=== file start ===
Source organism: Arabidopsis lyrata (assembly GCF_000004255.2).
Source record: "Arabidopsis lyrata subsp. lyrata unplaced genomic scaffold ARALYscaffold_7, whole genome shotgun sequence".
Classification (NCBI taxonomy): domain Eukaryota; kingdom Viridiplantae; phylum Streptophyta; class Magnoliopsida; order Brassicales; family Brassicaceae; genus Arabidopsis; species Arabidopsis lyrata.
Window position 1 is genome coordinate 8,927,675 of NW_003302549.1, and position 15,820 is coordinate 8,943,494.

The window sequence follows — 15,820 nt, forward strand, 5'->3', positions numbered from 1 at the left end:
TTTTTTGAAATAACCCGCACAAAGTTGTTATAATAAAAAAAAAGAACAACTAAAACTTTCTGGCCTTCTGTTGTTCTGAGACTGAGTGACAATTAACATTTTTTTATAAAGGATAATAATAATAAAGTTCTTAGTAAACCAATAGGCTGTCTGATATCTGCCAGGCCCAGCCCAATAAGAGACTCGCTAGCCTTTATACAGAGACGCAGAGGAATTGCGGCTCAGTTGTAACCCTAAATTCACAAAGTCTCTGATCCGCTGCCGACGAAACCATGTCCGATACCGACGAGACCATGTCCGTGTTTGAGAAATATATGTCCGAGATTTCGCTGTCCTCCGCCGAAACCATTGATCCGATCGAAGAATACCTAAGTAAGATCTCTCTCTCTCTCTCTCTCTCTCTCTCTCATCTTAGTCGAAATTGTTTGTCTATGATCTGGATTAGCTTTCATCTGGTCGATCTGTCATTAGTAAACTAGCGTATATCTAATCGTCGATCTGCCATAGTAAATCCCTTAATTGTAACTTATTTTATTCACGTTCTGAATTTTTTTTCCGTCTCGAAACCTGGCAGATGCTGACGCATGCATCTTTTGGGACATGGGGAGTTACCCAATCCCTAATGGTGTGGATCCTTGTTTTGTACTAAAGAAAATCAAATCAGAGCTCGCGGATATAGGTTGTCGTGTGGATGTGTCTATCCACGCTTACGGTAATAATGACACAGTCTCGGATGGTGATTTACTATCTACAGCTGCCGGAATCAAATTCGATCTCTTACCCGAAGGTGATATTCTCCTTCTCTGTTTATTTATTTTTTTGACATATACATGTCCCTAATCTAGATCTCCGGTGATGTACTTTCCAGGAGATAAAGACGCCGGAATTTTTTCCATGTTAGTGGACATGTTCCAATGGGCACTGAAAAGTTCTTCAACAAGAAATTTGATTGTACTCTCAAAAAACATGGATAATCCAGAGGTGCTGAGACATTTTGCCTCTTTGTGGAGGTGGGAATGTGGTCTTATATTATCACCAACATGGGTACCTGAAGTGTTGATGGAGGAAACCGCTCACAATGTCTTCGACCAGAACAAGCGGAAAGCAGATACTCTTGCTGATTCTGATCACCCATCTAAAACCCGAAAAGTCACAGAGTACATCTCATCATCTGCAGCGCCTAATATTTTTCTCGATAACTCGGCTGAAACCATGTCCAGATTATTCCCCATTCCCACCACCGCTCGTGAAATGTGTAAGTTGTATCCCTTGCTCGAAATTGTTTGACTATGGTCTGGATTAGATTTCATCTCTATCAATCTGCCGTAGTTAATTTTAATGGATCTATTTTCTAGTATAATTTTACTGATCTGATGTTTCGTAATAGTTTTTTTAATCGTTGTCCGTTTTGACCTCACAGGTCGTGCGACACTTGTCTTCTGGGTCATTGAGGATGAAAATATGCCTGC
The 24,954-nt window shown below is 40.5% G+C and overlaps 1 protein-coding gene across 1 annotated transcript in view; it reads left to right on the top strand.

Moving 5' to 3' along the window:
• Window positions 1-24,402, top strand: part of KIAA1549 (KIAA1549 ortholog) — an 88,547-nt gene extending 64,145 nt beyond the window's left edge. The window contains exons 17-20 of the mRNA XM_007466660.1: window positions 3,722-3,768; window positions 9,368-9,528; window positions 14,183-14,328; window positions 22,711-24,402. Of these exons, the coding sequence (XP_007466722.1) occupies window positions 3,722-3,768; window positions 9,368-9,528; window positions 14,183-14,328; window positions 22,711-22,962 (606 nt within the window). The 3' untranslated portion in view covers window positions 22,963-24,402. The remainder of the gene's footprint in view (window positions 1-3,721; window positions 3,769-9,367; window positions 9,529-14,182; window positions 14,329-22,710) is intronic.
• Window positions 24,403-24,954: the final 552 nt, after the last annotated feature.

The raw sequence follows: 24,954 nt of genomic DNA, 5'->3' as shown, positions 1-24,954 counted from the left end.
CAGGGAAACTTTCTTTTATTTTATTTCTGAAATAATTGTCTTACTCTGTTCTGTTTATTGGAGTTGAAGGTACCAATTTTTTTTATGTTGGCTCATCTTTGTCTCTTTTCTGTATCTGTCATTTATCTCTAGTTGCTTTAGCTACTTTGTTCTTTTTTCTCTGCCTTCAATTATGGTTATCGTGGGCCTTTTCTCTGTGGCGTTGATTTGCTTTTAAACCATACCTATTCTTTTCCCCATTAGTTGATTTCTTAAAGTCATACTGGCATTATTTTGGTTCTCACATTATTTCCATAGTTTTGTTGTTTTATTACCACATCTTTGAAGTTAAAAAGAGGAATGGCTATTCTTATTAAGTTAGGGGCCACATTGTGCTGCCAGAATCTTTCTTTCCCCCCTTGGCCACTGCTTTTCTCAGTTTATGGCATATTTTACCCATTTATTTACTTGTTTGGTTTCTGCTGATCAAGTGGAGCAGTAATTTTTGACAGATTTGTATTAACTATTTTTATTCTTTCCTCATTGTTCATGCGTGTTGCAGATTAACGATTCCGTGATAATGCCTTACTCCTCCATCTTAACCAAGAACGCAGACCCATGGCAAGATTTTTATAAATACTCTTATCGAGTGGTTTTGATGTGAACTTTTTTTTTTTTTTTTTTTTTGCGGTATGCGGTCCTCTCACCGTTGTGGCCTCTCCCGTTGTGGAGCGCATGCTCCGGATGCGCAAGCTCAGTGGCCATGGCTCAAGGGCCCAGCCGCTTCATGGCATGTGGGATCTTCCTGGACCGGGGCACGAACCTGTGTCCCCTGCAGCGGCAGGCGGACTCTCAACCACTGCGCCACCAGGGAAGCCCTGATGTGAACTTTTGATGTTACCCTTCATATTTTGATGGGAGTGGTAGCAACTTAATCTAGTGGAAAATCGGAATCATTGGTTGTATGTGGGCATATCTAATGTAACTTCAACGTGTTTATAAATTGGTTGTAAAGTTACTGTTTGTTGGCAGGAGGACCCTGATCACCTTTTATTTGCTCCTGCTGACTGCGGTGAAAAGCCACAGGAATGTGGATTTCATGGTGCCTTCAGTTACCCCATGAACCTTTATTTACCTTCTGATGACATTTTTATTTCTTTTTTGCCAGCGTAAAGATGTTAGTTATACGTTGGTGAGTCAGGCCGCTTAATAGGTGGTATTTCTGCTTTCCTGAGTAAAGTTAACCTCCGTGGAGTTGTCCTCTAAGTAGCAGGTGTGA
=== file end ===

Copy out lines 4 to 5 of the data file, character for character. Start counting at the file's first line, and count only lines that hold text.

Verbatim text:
Window position 1 is genome coordinate 8,927,675 of NW_003302549.1, and position 15,820 is coordinate 8,943,494.

The window sequence follows — 15,820 nt, forward strand, 5'->3', positions numbered from 1 at the left end: